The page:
Distance fields for font rendering (Part 1)

Pushing myself forward again, I will publish some entries about implementing font rendering into a texture atlas, encoded with distance fields and with support for Unicode chars (the possibility to reduce the texture size will probably allow large amounts of glyphs in one single texture) to finally show proper labels and text boxes in Engendro3D.


 

By checking info about how to render fonts in OpenGL, I found this question, which lead me to the Valve’s paper (.pdf).

The results, along with the need to have huge amounts of chars pre-rendered to a font atlas for certain languages, got my interest.

Since the Distance fields looks slightly like blurred images, I made a quick png texture in Gimp containing 6 letters (with Eufm10 font) and I used the Gaussian Blur filter (10 radius) to produce this faked distance Field:

wtx_blured

Then, with a very simple GLSL fragment shader, this is the result:

dfblured

No Bilinear interpolation:

gblured_noint

Zoomed into the ‘B’:

zoomblur

No Bilinear interpolation:

zoomblur_noint

Has outline and glow and, while the result is not the best, the logic works.

The shader I wrote can probably be improved a lot, but I will use the same for all the tests I’ll do:

#version 110

uniform float time;
uniform sampler2D tex;

void main()
{
float color = texture2D(tex,gl_TexCoord[0].st).r;
	if (color <= 0.5)
		gl_FragColor = vec4(0,0,1,1);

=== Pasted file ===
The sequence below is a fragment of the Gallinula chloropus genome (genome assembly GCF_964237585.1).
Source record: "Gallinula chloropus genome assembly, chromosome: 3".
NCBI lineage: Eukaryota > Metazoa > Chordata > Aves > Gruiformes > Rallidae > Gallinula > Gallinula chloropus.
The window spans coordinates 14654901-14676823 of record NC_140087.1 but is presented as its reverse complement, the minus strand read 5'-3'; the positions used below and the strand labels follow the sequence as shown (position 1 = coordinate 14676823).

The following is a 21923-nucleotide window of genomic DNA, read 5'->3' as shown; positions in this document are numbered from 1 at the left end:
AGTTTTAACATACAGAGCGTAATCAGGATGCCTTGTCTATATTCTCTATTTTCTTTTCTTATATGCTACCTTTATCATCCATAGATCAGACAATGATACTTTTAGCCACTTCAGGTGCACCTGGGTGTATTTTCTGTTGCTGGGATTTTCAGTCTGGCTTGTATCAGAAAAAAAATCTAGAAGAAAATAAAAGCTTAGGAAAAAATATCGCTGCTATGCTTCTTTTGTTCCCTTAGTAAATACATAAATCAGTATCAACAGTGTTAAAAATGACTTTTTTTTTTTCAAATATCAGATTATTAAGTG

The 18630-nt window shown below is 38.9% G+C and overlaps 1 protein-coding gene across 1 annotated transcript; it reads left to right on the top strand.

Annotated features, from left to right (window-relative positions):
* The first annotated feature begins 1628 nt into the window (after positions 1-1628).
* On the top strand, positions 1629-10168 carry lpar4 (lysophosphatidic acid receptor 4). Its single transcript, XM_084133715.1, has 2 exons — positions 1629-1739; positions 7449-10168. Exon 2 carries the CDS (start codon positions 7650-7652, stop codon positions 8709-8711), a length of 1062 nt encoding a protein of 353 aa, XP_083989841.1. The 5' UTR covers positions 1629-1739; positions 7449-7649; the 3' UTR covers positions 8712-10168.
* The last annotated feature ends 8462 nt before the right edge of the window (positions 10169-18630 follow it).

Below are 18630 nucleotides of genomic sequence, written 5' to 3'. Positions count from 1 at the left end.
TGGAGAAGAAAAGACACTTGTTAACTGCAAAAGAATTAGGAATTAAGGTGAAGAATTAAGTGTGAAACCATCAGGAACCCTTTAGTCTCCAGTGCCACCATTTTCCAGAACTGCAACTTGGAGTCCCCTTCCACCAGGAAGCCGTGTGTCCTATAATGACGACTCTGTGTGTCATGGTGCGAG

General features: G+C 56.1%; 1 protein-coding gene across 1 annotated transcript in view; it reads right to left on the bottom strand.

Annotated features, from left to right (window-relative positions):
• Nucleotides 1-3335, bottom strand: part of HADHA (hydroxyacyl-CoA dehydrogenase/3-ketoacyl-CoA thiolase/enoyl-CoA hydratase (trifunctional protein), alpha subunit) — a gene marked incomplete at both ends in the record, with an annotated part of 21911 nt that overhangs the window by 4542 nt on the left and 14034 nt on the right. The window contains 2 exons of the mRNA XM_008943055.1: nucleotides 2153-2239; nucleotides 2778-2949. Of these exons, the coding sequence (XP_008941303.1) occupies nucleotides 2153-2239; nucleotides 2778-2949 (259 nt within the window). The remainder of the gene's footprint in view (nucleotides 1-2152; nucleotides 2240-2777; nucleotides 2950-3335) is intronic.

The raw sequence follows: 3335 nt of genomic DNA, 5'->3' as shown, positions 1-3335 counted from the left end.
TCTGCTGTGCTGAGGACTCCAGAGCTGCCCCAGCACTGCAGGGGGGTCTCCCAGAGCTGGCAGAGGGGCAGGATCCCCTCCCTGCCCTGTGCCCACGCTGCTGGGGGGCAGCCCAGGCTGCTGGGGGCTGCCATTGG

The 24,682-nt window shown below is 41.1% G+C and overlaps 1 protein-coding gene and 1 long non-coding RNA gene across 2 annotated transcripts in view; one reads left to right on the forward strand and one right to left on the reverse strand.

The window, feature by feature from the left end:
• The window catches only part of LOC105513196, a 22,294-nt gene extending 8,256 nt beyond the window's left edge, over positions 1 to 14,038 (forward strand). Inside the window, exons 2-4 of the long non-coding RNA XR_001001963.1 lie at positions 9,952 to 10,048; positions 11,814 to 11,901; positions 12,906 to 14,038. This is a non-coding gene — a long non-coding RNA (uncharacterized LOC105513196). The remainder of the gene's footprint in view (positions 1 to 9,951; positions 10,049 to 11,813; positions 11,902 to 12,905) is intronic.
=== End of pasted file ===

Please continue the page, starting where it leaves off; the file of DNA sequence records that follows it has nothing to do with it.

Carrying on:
else
		if (color <= 0.6){
			gl_FragColor = vec4(1,1,1,1);}
		else
		{
			if (color < 1.0)
				gl_FragColor = max(0.0,1.0 - color) * 
				vec4(.9,.4,.2,1) * 2.0 * max(sin(-time),sin(time));
			else
				gl_FragColor = vec4(0.0);
		}
}

 

In the next part I will show a Distance Field generator in Python and Pillow (PIL).

GUIs quirks and quacks

 

In the search of a ready-to-use GUI system, I came across several options, but in the end I have decided to make my own, simply because none of the options was completely fittable to my needs, specifically for the next reasons:

Maybe one of the most famous options. Looks very good and has official Python bindings.
I never managed to make it work in either Linux nor Windows. In Linux, after four hours of compiling, and a previously failed process due to missing dependencies, I gave up.
In Windows, the compiling took only two hours, only after I fixed some errors thanks to this instructions:

http://knightforged.com/cegui/

After finishing, I realized that the python bindings were not selected, so I started again, just to found severals errors raised for the lack of Boost. Unfortunately, I neither managed to compile the Python bindings for Boost.